Irving's Music Factory is envisioned to have a large open plaza for large concerts and to host major events throughout the region.

Irving’s Music Factory is envisioned to have a large open plaza for large concerts and to host major events throughout the region.

The Irving Music Factory — a Live Nation-anchored, mixed-use development in Las Colinas — is weighing its options to partner with a new long-term capital source, either debt or equity, that wants to bet on the project’s success.

The Las Colinas development, which has a build out cost with land north of $200 million, was put out to market by HFF this week looking for a new capital partner.

But Noah Lazes, president of The Ark Group of North Carolina, this will help form the developer’s long-term strategy and isn’t needed to complete the construction of The Music Factory.

“This has nothing to do with the project being for sale,” Lazes told the Dallas Business Journal.“This is fully leased and we are halfway through construction. We have a construction loan and we are reviewing our long-term debt strategy.

“Obviously, interest rates are going up at some point and we want to make sure we have the right kind of long-term financing whether that’s debt or equity or a combination thereof,” he added.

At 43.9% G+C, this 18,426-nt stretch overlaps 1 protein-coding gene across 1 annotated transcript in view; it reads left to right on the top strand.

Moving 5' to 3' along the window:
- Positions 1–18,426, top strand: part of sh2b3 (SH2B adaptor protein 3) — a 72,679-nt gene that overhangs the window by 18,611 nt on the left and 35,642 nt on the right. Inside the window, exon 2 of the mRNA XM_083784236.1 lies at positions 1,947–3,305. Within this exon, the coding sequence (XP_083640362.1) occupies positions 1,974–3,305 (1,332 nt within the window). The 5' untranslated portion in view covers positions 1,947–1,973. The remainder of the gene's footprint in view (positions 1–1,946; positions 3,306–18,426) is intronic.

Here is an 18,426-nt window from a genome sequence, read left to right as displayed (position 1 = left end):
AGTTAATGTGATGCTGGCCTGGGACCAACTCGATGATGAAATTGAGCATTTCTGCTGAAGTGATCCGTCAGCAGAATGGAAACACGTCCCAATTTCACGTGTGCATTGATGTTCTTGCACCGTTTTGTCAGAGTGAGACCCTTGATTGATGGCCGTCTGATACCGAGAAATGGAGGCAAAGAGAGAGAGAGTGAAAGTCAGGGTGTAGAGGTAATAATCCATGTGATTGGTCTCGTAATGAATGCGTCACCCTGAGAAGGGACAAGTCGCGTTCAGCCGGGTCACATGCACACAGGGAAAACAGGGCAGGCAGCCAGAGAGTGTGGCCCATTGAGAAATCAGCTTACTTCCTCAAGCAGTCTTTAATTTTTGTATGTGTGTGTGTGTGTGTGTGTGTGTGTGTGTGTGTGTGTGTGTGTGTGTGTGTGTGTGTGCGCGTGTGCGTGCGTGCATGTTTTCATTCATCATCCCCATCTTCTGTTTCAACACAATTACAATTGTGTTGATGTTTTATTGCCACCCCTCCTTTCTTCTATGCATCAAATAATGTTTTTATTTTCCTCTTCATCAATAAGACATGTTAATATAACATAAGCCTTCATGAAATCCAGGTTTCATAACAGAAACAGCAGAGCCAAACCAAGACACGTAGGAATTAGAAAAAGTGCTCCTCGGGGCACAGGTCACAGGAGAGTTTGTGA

The Music Factory will have a 100,000-square-foot office for the Irving-based Ethos Group, a number of eating and dining options, and a Live Nation-anchored music venue— which converts easily from an intimate 4,000-seat concert hall to an 8,000-seat amphitheater — is being called the Pavilion at The Music Factory.

HFF is marketing The Music Factory’s interest in reviewing its capital options.

Lazes said he hasn’t gotten any response to the marketing materials, which went out to brokers this week. The project is big enough it could attract big institutional money, he said.

“It’s not secret, real estate cap rates are about as low as they are going to get and interest rates are as low as they will get,” Lazes told me. “It’s an appropriate time to figure out the long-term strategy for the debt and equity on the project.

“We don’t need a nickel to complete the project, but I do think this asset has long-term value and interest rates are going to go up, eventually, they have to raise rates,” he added.

Presented by Dallas Business Journal

Print Friendly